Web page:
Boyan Slat: “People ask me why I set out to clean the ocean when I was 18. My question is why not?”

23-year-old Boyan Slat has already raised over 35 million dollars for his Ocean Cleanup project, his revolutionary idea to utilize the ocean currents to concentrate plastic waste.

“We devised an artificial coastline, a U-shaped floating barrier that acts like a funnel to first concentrate the plastic before we take it out of the water. In other words, it’s sort of like an automatic vacuum cleaner that’s powered by the natural ocean currents,” he explains.

A son of Croatian immigrants and a resident of the Netherlands, Slat was scuba diving as a young boy in Greece when he was shocked to come across more plastic bags than fish.

His 2012 TEDx talk in Delft on his revolutionary cleanup idea – conceived while he was still in high school – went viral, giving him massive exposure that allowed him to develop the idea that just wouldn’t let his “obsessive nature” rest.

He says the cost of his invention is actually minimal when compared to previous notions, which largely envisioned a system of vessels and nets to clean up the mess. Slat estimates that this effort would have taken 79,000 years and cost billions of dollars.

“I’m a pretty patient person,” Slat said, “but I’m not that patient.”

But what sets Slat apart as a person? Few people are changing the world before they are even 25.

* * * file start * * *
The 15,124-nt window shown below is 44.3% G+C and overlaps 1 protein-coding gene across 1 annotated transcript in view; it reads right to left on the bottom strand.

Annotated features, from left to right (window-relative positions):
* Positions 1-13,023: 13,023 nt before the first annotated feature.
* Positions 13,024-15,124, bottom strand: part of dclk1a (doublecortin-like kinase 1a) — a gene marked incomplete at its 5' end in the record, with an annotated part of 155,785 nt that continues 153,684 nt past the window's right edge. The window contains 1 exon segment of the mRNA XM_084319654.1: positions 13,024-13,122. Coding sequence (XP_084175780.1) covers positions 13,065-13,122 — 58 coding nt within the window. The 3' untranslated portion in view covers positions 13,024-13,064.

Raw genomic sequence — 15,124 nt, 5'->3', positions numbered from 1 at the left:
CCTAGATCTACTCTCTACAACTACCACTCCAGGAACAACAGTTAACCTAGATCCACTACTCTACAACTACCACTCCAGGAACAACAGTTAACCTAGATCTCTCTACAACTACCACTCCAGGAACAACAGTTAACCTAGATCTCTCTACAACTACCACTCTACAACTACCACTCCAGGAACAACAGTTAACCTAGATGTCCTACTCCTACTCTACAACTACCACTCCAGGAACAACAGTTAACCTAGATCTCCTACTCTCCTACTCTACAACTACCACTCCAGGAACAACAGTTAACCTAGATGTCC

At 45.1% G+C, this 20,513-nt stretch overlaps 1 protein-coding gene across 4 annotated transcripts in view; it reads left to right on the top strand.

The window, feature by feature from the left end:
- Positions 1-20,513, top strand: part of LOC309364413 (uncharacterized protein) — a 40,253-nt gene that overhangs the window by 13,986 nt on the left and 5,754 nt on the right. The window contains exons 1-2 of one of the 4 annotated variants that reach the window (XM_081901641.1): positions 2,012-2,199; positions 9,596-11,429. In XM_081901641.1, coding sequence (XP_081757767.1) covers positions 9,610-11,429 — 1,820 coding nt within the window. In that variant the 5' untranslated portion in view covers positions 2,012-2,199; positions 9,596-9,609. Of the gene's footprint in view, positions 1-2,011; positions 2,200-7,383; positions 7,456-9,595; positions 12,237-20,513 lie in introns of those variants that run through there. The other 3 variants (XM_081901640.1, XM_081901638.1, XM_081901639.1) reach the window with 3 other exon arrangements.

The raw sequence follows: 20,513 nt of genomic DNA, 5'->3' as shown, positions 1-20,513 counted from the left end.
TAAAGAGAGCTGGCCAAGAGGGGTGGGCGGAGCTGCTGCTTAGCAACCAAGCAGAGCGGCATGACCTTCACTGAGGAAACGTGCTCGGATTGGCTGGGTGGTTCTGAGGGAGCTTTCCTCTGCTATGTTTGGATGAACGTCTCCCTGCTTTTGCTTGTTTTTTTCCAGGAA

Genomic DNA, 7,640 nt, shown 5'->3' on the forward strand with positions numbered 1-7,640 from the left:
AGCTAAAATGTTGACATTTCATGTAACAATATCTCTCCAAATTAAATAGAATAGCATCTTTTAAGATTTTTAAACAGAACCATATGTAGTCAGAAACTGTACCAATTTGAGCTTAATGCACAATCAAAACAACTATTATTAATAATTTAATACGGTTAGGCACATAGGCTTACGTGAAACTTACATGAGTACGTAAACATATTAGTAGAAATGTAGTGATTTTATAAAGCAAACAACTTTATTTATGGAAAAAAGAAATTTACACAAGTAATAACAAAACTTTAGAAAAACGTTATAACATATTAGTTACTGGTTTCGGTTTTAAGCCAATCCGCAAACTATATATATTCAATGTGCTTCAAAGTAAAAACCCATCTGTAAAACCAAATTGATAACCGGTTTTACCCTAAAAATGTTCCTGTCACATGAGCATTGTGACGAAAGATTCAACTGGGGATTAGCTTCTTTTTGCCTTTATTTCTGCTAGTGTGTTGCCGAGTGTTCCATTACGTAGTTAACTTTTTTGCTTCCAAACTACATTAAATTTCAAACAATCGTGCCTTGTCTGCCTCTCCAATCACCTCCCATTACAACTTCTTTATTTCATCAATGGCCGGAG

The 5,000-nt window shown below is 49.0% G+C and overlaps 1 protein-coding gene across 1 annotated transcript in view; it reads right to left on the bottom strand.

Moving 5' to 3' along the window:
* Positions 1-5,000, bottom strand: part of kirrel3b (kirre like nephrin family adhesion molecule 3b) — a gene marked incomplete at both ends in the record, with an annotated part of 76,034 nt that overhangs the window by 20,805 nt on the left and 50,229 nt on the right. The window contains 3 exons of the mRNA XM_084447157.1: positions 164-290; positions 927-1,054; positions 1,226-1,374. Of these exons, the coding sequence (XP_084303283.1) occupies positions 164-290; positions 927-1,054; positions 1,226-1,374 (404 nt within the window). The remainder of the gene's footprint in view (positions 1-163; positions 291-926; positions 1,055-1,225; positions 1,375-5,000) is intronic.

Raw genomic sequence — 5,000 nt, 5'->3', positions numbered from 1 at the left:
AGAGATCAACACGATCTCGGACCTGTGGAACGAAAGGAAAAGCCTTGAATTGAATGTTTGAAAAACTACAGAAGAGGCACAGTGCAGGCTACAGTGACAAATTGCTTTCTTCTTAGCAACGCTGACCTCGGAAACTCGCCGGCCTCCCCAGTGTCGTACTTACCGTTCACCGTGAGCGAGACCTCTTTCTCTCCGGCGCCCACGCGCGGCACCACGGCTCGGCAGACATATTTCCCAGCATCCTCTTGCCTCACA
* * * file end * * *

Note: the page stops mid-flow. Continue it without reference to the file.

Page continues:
“I’ve been inventing things since I was 2 years old. Things like tree houses, zip lines and rockets. It was fun but it wasn’t very useful. At the beginning of this whole thing, I didn’t really have a clue yet about whether it would work. But I thought, considering the scale of the problem, I still wanted to try,” the young man explained.

Last summer, Ocean Cleanup deployed its first prototype, a 100-meter-long barrier segment in the North Sea. It consisted of long, floating screens that go down about four kilometers and trap the accumulated plastic, preventing it from breaking down into harmful microplastics. Fish and other sea life simply swim underneath it.

Slat now estimates that a system of several of these barriers can eliminate half of the Great Pacific Garbage Patch, one of the five major plastic garbage concentrations in the world’s oceans, within the next 5 years. If the first deployment proves a success, he predicts that a whopping 90 percent of the ocean’s waste could be cleaned up by the year 2040 with his invention.

“After we retrieve the plastic waste, we will wash it, shred it and sort it into different polymer types. In that way we’ll get high quality material out of this.”

“The idea is that we would then sell a licensing fee for our brand, so you can use this material as, say, the dashboard of your next car or a chair you manufacture. This will be a special material with emotional value, and we think that this extra value will make our operations sustainable.”

While it is important that everyone on the planet changes their behavior with regards to their consumer habits and littering, Slat says its important to remember that the solution isn’t about going back to a hunter-gatherer society or being a Luddite.

“To put the fate of the ocean in the hands of the world’s 7.4 billion people – some of whom are simply trying to put their next meal on the table – is a bit unfair. I think we really have to figure out how technology can help us in this endeavor.”

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